The outcome was urban disturbances, especially where the Muslim majority had been diluted by the influx of non-Muslims and foreign immigrants in various towns from the 1890s. Concerns of poverty and disappointment combined to create instabilities within Palestine (Landen 1948). Therefore, economic factors formed a direct cause of the Israeli-Palestine conflict.
Smith (2010a) evidences how economics contributed to the Israeli Palestine conflict from a historical context. Zionists settled in Palestine and bought land from the Arabs. Ultimately, Jews acquired all the land in the fertile northern valleys coupled with coastal plains. The emerging economy worked effectively without the inclusion of the Arabs. Consequently, the Jewish community wholly acquired all the profitable jobs. They also benefited from higher wages. Concerns of Arabs’ exclusion culminated in a conflict. As a result, issues concerning crops, grazing, and land disputes only increased the magnitude of the conflict. Directly congruent with Smith’s (2010a) discussions of how economic matters fuelled the Israeli-Palestine conflict in a historical context, the same issues continue to shape it today.
Barriers erected between Israelis and Palestinians have created inconsistent resource accessibility and allotment. For example, the problem of water scarcity affects Palestinians more than Israelis. Israel controls almost all aquifers. Palestinians who were angered by such disparities engaged in desperate acts of rebellion such as launching attacks on Israelis. The barriers also interfered with the free flow of people, goods, and services from Israel to Palestine, thus prompting Palestine to experience economic depression. In the West Bank, Israel possesses most of the fertile lands, which are well protected via the erection of security barriers. Consequently, the Palestinians’ agricultural sector continues to suffer up to date.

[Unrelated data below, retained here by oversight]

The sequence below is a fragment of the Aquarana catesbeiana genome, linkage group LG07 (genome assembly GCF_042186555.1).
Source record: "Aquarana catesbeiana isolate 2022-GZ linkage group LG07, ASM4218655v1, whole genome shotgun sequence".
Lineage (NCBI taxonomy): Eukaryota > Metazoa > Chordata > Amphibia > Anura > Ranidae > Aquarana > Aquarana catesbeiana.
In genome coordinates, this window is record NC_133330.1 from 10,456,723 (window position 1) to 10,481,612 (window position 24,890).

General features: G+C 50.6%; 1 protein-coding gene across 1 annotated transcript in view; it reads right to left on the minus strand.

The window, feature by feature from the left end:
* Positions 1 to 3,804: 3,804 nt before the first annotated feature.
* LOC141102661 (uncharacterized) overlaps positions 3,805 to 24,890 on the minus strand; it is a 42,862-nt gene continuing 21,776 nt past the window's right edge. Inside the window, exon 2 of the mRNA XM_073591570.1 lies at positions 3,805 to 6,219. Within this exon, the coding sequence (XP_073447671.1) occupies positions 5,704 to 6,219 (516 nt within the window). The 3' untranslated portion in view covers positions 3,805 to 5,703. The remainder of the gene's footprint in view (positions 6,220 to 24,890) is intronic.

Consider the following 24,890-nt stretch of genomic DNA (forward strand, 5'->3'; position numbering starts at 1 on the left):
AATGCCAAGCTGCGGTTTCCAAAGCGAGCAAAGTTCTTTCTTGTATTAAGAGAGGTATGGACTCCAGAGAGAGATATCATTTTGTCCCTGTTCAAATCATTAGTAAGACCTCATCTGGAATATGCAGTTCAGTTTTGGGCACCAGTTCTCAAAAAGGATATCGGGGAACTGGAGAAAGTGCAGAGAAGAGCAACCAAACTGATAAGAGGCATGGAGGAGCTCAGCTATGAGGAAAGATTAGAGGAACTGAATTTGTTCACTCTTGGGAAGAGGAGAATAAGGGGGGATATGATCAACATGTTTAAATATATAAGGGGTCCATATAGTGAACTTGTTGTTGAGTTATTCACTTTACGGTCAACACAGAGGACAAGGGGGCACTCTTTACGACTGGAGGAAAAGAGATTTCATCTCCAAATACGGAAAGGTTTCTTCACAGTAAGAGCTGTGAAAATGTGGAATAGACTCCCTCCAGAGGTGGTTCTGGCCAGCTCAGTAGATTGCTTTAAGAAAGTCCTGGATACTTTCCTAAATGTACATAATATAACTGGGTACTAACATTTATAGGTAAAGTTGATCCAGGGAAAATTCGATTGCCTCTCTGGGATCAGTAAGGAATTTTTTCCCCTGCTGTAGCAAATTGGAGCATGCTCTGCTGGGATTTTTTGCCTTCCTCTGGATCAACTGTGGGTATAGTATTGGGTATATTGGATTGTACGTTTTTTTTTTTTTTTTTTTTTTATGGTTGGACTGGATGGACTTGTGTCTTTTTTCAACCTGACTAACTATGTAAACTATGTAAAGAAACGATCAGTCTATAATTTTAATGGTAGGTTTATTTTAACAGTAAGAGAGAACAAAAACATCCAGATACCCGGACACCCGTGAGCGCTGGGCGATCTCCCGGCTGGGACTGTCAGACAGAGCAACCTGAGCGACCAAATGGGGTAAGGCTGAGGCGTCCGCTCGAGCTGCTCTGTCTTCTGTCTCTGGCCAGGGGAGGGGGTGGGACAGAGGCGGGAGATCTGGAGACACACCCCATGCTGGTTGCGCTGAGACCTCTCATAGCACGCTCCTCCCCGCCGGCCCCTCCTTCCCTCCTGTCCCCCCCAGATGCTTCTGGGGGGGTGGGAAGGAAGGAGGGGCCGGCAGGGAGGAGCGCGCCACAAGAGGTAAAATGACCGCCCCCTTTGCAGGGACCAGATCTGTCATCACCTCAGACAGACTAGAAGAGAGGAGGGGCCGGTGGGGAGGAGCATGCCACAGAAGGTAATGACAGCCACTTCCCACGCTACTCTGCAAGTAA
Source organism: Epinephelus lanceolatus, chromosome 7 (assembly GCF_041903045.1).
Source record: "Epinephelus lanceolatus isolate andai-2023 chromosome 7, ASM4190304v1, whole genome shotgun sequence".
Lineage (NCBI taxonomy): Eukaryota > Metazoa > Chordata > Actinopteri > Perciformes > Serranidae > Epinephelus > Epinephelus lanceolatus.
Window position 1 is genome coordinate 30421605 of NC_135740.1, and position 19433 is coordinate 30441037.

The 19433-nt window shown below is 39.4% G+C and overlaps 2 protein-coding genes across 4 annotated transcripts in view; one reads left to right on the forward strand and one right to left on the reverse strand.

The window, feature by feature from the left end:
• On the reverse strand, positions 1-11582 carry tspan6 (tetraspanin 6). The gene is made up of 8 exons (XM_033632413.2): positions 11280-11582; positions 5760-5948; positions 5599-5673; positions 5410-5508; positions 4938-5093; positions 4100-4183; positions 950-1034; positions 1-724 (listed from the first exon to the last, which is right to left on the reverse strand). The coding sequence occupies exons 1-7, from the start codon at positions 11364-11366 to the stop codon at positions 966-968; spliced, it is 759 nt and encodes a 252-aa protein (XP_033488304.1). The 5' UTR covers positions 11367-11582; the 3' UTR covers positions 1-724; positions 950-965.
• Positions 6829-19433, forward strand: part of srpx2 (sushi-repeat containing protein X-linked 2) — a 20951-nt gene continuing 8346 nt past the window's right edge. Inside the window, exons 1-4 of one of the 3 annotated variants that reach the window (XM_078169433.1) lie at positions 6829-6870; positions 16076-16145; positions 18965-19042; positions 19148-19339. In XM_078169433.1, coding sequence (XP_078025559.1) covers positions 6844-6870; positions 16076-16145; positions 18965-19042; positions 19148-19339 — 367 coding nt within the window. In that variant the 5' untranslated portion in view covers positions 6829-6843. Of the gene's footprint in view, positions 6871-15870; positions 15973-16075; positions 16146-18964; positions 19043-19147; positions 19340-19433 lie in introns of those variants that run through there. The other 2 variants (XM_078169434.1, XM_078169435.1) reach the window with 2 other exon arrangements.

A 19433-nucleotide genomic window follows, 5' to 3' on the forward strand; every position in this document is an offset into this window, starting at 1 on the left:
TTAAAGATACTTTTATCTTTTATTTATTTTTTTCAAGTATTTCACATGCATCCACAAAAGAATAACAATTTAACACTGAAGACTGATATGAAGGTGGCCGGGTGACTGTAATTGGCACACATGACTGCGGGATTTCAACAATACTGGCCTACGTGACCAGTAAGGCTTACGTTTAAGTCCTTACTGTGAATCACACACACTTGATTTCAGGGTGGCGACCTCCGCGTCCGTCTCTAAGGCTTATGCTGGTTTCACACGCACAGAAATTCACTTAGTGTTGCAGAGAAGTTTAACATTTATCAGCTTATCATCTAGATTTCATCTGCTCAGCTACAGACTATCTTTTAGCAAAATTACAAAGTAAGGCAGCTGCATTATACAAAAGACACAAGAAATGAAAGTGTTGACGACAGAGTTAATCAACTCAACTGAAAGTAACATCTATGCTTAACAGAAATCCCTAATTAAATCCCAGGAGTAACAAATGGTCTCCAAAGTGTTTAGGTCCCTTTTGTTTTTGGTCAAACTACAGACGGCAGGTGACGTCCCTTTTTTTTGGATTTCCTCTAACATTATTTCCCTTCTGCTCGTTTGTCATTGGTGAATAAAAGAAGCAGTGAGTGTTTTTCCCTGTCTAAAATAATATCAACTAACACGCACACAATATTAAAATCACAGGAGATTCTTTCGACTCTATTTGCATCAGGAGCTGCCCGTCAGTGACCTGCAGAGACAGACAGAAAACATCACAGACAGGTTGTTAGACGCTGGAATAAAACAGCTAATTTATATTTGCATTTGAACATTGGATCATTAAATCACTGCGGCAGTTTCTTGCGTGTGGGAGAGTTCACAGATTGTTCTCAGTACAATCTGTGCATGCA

Perceptions and Ideologies
Both the Israelis and Palestinians view each other as enemies who cannot co-exist. Consequently, each party attempts to establish its ideologies and perceptions of the meaning of its true nationalism and identity. While Israel relentlessly pursues a Jewish state agenda, Palestinians vehemently follow an Islamic state program. The situation becomes more futile with groups such as Hamas graduate from pursuing cultural agendas to taking a central position in the political arena.